It can help to think
of ideologies as convincing but false ways of viewing the world. Beliefs and ideas
that are ideologies combine to create for each of us a similar 'world view'.
This has been described, some would say overly simplistically, as a kind
of false consciousness.
act to create a framework
that guides our thoughts and actions in ways that align us with the ways
others in our group, society or culture think and act. It is because
everyone else thinks and acts in ideologically similar ways that
ideologies - if we ever think of them at all - seem so utterly just, right, common sense or
- Whenever we
have ideas or beliefs that seem too obvious to question, we are almost certainly
ideological believes concerning freedom. We treasure, for
example, our much vaunted freedom of
speech. Yet this could be considered to be an ideology
that creates a 'false consciousness'.
Because the belief hides an important reality - that whilst
we can indeed speak relatively freely, what we say only
has any effect if we also happen to be powerful.
Looked at from this perspective, the freedom might
seem rather less important than we might have
belief acts to suggest that we share an important level of
equality - yet could be said to mask the reality that in
practice, for the majority
of us, we do not. It could be
asked, what is the point of such 'freedom' when its
existence results in less than it should?
Perhaps a more worthwhile question to ask is what
the effect on us is of believing we have a
level of freedom that, in important ways, we do
become especially interesting is that they form a world view that can be shown to support
and reinforce what is called society's status quo. That is,
ideologies can be shown to act to reinforce and maintain our society's existing social
structure with its vast power and wealth differentials. This is why
some people think of ideologies as
political and deceptive devices
- as a kind of 'false consciousness'.
- All ideologies can be
argued to work like this - but it can be difficult to make the link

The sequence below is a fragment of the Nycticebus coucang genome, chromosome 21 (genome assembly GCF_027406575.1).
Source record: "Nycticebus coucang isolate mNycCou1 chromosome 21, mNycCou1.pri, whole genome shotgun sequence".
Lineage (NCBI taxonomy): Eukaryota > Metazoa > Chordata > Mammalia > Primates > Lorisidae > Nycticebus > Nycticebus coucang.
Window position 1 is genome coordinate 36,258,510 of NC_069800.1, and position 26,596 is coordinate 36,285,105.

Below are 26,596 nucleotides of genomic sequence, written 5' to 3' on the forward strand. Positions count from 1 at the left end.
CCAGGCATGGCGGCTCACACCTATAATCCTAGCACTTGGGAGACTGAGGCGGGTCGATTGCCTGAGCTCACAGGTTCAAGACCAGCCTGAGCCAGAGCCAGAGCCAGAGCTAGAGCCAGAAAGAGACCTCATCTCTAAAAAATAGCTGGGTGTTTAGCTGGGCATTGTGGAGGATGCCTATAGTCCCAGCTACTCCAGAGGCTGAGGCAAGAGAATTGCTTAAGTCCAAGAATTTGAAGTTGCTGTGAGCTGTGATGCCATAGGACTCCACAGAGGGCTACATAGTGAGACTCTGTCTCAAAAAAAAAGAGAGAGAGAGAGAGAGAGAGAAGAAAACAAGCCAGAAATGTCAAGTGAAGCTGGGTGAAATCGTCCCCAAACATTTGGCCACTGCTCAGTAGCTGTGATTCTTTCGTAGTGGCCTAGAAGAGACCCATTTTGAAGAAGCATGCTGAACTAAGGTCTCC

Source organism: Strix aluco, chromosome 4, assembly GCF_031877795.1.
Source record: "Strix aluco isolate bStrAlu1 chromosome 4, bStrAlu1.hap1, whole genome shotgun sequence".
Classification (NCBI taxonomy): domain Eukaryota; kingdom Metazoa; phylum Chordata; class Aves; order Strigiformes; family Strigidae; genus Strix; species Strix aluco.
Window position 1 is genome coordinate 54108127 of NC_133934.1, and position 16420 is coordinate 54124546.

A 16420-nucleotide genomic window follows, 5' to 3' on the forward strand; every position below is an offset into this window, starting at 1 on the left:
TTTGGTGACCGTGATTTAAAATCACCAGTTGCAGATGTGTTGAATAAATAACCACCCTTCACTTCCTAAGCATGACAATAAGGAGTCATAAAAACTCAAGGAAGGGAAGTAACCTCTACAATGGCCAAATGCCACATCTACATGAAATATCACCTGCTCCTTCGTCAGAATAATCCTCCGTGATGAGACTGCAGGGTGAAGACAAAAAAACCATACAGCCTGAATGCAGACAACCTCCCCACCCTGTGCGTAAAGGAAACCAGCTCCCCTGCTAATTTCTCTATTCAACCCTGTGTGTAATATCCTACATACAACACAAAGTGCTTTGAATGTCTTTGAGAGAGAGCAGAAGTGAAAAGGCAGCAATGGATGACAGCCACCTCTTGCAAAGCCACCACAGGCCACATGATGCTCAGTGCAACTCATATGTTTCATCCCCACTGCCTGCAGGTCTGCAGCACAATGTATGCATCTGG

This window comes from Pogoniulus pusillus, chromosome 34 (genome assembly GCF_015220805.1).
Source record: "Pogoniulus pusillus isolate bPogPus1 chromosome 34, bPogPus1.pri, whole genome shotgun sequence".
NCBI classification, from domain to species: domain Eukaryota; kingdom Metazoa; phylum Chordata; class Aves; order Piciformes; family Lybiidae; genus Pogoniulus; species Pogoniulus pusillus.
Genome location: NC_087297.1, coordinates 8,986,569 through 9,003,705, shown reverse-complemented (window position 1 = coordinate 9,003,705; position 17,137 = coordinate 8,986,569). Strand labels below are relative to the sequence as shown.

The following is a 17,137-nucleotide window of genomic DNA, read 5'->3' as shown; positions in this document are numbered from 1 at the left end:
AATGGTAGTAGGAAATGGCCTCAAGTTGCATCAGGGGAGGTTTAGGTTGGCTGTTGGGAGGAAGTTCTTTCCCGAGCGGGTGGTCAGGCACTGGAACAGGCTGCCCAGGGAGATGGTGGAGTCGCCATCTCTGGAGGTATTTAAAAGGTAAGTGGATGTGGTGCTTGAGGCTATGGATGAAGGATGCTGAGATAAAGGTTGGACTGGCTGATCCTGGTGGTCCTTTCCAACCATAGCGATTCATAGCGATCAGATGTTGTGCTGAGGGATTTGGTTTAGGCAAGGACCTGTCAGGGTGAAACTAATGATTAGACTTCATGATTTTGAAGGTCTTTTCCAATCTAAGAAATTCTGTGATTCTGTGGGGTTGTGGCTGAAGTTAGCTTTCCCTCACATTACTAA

from the ideology to the reinforcement of our society's structure.
There are certainly many ideologies. They concern such central aspects of life as freedom,
gender, the roles of men and women, of the family,
right to own goods and wealth, of who should hold power over others (parents,
managers, politicians... etc.), etc.
- These ideological ways of thinking
all appear too obvious to consider. Ideologies both hide themselves
and 'make disappear' many realities and aspects of life. For
example, is the 'third world' a reality... or an ideology.
Think about that one and you will begin to see why for many,
ideologies are an important area to study.
The 19th century philosopher, Karl Marx, felt
that, over time, all societies would progress either naturally - or by
revolution - towards a better, more enlightened state of social equality.
Marx felt that capitalism was
a step on an
evolutionary ladder towards a future ideal society: a society in which co-operation rather than competition prevailed. He called this
a communist society.
One way to
uncover an ideology is to
consider what kind of actions would bring shame onto you within your family, group of
friends or society. If you can see that things in themselves can have no
natural or inherent shame attached to them -
and that only
thinking can make this so - then you can see that the cause of this shame
must be ideological.
In the West,
for example, while a married woman who commits adultery can be divorced by her husband
for committing that act, in some cultures, it is believed that in doing
brings such shame
onto herself, her family and her society that she deserves severe